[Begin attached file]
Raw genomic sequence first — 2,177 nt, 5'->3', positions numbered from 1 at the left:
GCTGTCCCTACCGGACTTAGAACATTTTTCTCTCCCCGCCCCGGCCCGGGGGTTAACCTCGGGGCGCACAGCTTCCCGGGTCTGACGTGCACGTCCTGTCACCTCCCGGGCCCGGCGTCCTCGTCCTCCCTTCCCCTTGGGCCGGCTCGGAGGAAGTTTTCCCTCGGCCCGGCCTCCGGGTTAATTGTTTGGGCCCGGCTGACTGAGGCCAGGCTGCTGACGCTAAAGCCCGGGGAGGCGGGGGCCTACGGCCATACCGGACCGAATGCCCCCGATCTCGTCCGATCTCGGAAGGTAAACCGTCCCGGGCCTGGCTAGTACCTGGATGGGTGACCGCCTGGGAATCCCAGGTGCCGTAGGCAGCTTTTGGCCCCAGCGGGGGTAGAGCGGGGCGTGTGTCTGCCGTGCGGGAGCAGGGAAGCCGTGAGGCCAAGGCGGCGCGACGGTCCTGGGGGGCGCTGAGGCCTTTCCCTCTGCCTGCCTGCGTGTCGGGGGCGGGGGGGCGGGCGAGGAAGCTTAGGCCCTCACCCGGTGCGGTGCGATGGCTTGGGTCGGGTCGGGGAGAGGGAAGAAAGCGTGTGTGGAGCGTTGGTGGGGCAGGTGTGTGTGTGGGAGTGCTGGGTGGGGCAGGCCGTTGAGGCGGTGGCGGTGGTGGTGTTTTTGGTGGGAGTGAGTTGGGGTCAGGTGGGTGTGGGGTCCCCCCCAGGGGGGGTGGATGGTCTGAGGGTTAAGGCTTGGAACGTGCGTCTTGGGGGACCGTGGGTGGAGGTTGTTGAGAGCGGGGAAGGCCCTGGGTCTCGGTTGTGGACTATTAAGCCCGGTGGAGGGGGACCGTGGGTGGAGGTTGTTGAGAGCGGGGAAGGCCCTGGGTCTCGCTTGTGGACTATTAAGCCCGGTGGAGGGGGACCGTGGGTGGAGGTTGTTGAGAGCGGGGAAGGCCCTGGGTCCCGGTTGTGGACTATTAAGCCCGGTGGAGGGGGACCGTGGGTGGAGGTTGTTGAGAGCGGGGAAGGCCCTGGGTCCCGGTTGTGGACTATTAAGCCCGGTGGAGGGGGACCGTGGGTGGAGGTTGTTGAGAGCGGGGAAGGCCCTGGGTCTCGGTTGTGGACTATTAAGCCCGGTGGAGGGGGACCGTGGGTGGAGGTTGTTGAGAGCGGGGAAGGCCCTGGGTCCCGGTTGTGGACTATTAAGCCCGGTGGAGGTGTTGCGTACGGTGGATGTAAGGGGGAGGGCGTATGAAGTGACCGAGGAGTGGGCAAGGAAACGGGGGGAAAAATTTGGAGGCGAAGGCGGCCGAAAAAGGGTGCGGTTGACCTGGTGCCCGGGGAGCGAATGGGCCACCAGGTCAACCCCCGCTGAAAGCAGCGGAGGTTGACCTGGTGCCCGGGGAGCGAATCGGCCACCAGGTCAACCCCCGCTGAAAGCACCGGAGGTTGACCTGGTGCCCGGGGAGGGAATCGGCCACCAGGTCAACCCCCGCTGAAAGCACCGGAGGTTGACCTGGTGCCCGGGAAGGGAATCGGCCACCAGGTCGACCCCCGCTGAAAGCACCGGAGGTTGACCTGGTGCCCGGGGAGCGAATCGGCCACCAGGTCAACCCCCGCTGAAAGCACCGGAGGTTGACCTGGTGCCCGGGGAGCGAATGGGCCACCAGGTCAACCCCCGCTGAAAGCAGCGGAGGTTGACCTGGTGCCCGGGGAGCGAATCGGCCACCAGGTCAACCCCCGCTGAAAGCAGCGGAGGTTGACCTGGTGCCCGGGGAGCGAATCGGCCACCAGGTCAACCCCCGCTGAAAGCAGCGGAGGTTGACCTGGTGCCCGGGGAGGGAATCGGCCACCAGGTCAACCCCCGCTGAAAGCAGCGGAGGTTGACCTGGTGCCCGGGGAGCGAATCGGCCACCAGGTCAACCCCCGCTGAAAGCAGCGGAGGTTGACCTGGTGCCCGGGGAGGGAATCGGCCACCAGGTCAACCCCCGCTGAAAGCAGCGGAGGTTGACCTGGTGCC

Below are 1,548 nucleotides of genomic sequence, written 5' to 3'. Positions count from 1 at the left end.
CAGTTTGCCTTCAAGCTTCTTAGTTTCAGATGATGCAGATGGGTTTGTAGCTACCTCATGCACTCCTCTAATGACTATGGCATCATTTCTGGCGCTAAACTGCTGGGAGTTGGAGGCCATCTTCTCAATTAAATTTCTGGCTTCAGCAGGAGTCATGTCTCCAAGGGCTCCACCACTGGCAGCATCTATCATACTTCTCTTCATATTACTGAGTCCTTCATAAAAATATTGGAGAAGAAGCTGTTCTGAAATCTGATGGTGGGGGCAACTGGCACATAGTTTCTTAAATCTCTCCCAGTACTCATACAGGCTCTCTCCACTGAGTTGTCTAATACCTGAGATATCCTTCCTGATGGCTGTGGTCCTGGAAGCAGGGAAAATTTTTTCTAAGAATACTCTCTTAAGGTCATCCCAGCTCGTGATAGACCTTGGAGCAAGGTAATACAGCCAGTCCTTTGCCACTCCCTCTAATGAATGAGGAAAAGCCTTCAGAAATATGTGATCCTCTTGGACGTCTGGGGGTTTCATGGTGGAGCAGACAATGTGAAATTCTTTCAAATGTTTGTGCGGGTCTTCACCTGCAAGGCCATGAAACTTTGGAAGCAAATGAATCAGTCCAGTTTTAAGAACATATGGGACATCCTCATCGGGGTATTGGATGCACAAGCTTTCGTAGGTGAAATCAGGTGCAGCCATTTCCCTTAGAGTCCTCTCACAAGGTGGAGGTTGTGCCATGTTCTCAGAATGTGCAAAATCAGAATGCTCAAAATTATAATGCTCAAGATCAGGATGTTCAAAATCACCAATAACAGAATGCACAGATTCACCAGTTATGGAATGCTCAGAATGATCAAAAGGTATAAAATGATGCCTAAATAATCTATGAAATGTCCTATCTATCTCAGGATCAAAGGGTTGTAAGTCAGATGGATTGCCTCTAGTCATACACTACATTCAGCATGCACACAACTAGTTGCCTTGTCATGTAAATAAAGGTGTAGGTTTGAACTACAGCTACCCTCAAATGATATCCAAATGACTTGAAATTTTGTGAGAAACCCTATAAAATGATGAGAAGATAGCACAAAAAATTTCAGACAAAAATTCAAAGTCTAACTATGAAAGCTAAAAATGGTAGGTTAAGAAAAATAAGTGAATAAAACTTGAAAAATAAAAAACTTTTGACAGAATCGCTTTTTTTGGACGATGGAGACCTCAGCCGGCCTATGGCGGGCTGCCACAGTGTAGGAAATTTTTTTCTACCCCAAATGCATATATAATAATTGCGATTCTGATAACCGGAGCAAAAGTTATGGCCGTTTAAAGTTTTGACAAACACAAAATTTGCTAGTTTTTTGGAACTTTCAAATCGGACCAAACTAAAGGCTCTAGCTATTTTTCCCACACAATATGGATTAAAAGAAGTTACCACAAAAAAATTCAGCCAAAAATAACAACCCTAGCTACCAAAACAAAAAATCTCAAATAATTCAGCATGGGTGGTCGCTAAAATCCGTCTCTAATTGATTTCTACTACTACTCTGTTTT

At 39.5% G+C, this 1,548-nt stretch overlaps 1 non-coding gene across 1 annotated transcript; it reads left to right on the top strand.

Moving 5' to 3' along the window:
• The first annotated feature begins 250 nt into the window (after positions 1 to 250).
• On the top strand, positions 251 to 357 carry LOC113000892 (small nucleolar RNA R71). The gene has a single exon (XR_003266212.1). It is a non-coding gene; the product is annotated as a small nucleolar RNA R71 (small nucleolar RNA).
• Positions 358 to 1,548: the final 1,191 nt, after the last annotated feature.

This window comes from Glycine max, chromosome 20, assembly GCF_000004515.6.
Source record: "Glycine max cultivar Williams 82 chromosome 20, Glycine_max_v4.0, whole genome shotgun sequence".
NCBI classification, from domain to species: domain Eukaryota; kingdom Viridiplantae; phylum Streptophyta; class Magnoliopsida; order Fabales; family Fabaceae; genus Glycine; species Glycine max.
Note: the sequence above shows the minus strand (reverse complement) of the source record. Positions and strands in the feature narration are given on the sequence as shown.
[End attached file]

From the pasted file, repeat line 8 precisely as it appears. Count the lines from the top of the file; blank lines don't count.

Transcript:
• On the top strand, positions 251 to 357 carry LOC113000892 (small nucleolar RNA R71). The gene has a single exon (XR_003266212.1). It is a non-coding gene; the product is annotated as a small nucleolar RNA R71 (small nucleolar RNA).